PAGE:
A Mea Culpa, Apology, and Attempt at Explanation (Re: My Barth’s Universalism Post)

Dear Blog Friends and Followers,

A few friends have chided me to making over blown claims for my Barth’s universalism essay and its preceding “head’s up” post.

I apologize for implying (which was not really my intention) that no one had ever expressed my view as well as I did. (I explicitly said my view in the essay was not original, but I implied that it was in some way better than others.)

I apologize to those who were offended by my apparent triumphalism.

Now, please bear with me as I attempt to explain myself.

I knew my general conclusion about Barth and universalism is not original or new. I even quoted a German theologian who came to the same general conclusion.

So why did I write it and publish it here?

First, I am still not aware of a widely accessible and relatively popularly written presentation of the view and argument. Theological journals are not easily accessible to many people.

Second, I was not aware of any presentation that quoted exactly the same quotations from CD I presented.

Third, I still run into very astute Barth scholars who claim Barth was not a universalist and seem closed minded to any other view. So I wrote this to them–to explain to them why I say that Barth was a universalist. (Some of them have treated me like I don’t know what I’m talking about.)

Fourth, while I am certainly not familiar with all the secondary literature on Barth (who is?) I am not aware of any that compare his view of hell with C. S. Lewis’. Those may be out there, I may have read some and forgot them, whatever. But I wanted to point out strong similarities there.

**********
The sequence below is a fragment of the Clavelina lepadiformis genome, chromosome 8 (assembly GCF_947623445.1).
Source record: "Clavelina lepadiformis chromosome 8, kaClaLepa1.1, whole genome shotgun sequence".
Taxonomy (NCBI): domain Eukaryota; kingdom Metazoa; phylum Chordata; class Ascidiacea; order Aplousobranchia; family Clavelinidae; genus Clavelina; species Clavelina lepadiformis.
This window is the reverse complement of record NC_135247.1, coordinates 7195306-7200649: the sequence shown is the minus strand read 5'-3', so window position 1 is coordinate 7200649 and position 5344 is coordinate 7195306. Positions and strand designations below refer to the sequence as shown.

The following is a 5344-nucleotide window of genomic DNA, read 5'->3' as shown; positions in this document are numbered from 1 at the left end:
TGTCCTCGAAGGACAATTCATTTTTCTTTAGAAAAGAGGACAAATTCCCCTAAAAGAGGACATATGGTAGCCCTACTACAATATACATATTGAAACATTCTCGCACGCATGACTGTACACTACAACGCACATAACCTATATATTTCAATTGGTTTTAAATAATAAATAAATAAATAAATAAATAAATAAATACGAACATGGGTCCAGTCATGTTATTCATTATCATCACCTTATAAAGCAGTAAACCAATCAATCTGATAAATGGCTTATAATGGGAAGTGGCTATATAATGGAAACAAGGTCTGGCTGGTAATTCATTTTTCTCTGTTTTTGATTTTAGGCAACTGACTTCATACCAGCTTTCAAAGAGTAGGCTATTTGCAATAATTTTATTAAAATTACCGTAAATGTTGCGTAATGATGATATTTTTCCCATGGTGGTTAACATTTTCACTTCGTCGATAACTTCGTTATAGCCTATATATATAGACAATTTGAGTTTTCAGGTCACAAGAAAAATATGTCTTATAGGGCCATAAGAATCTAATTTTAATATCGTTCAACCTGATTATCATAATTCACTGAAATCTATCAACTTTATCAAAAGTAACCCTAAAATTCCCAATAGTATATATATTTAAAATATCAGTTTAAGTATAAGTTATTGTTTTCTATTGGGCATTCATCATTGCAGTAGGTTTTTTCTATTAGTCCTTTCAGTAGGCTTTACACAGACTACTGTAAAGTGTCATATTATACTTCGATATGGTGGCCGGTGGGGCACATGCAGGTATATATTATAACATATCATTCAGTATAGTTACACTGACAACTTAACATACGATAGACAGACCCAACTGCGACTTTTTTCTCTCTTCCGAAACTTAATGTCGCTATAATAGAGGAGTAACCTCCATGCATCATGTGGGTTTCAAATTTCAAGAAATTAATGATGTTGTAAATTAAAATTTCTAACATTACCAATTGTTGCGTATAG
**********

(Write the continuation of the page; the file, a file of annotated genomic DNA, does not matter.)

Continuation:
Fifth, a while back I commented on the movement called “evangelical Calvinism.” I wanted to give support to it with often overlooked quotations from Barth.

Finally, this essay arose out of a long-term project of reading CD “with fresh eyes” as independent of secondary literature on the subject as possible. So, after a certain point, I consciously ignored articles and books on the subject in order to focus exclusively (or as much as possible) on what Barth said about the subject in CD without being influenced by contemporary (last couple decades’) commentaries on the subject (viz., Barth’s universalism).

I detect a certain sentiment among students of Barth that one is not really allowed to just read and interpret Barth; one must (!) interact with certain Barth scholars in order to claim to be doing Barth scholarship. I think there is a difference between scholarly reading of Barth and scholarship about contemporary Barth interpretation. But I think those two things are often conflated.

Thanks for listening. Responses are welcome.

  • James Petticrew

    I think perhaps some people are reading too much into what you said I didn’t see anything triumphalistic

    • rogereolson